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Lions Roar : March 2013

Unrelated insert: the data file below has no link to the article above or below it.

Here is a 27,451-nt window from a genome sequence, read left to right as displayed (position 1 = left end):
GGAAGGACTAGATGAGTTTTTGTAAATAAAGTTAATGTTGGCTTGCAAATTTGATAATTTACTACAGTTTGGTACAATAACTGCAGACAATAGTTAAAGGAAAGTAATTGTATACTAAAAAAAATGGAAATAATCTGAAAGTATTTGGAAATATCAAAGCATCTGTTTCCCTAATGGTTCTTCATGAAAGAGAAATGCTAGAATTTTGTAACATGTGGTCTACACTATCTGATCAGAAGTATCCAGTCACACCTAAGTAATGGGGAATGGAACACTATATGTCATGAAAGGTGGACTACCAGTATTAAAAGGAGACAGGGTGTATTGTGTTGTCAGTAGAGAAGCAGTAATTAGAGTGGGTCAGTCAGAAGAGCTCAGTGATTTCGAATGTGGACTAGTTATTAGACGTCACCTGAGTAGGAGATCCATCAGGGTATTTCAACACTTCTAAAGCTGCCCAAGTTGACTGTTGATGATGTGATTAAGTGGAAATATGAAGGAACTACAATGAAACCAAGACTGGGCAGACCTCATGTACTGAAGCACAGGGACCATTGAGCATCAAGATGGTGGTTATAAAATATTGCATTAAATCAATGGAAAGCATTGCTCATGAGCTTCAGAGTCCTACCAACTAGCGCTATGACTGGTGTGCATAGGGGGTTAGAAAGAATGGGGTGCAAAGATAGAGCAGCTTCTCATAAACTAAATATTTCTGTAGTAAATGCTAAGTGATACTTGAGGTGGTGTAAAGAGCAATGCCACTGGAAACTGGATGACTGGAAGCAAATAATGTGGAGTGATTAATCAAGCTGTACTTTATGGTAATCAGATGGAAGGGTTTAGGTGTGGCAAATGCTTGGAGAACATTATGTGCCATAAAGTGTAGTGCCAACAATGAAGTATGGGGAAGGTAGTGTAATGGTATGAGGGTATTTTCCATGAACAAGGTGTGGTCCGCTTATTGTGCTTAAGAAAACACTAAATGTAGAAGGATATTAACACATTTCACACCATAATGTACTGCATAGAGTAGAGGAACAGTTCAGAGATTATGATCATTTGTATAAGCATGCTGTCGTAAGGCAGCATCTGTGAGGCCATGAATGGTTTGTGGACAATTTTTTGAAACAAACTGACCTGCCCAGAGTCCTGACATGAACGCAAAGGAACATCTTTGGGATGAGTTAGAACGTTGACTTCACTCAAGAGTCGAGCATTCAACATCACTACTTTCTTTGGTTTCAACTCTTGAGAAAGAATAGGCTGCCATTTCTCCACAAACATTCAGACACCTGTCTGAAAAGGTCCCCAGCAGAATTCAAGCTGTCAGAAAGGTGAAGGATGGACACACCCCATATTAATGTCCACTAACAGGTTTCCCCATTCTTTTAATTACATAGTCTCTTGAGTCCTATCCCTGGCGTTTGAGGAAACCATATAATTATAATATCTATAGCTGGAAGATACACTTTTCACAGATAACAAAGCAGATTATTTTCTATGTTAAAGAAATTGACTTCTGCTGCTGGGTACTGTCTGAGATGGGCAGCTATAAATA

can perhaps be summed up in one sentence: “Seek the riches within”—a very Taoist, very Hindu, very Buddhist-sounding notion. It was, in fact, Thoreau—and his mentor, Emerson— who in the early nineteenth century introduced the teachings of Asia to America. I took another course from Dr. Haddin, entitled American Transcendentalism and Asian Philosophy. All the writers we studied spoke of meditation. But how did one actually learn to do it? You couldn’t walk into a bookstore in Birmingham, Alabama, and find “how-to” books. Then one day I saw a poster for a meditation class and showed up to sit in a circle on the floor with other young seekers. The teacher, Niila Keshava, was a tall wiry twenty-something with a bald head and big brown beard. When he greeted me, he looked into my eyes with a beau- tiful benevolent gaze, his blue eyes full of light. He was teach- ing meditation in a tantric tradition and I dove in. After several years I became a meditation teacher myself, and eventually a poet and professor. Now, at the beginning of every semester, as cottonwoods wave their yellow prayer flags or wait with buds encased in snow, I tell my aspiring poets that the thing I most want them to get out of my class isn’t how to create a powerful poetic voice, or how to use metaphors and rhyme, or how to get published and become famous. I tell them that the most important thing I hope they’ll take away from my class is how to pay attention to their lives. I tell them that the nineteenth-century English poet Percy Bysshe Shelley said poetry’s purpose is “to remove the scales of familiarity from our eyes.” Shelley saw how we become habitu- ated to people, landscapes, and things. He observed how we walk around lost in our thinking minds, on automatic pilot, and no longer experience what’s around us—the shadows of ash-tree leaves on my desk, a crow cawing in the distance, the voices of children rising from the street. Emerson knew this, too. He said, “To the attentive eye, each moment of the year has its own beauty, and in the same field, it beholds, every hour, a picture which was never seen before, and which shall never be seen again.” I want my students to see that poems are all around them, that we find our originality in the uniqueness of the present moment. Early in each semester, I share a story out of Stephen Levine’s book, Healing into Life and Death. Levine, a longtime Buddhist teacher and hospice worker, says meditation can reawaken old wounds in patients and often initiates deep grieving, but that the breakup of frozen emotions facilitates healing and often triggers a global awakening of perception. One woman, a vic- tim of childhood sexual abuse, practiced meditation for twenty minutes, twice a day, and found it unbearably difficult. But after about two and a half months, she said, “A miracle happened. I walked into the kitchen, sat down at the table, and looked up and saw the wall. I just saw the wall! I was just here in my body, in the world, in my heart. I saw the wall as if for the first time. I was just here. It was the most wonderful experience of my life!” There was nothing extraordinary about the wall the woman looked at. What was extraordinary was the depth of her New certificate program offering five stand alone modules focusing on professional development, spiritual practice and innovative approaches to End of Life Care. Metta Institute Trainings in Mindful & Compassionate Care www.mettainstitute.org 415 331–9600 san Francisco Bay a rea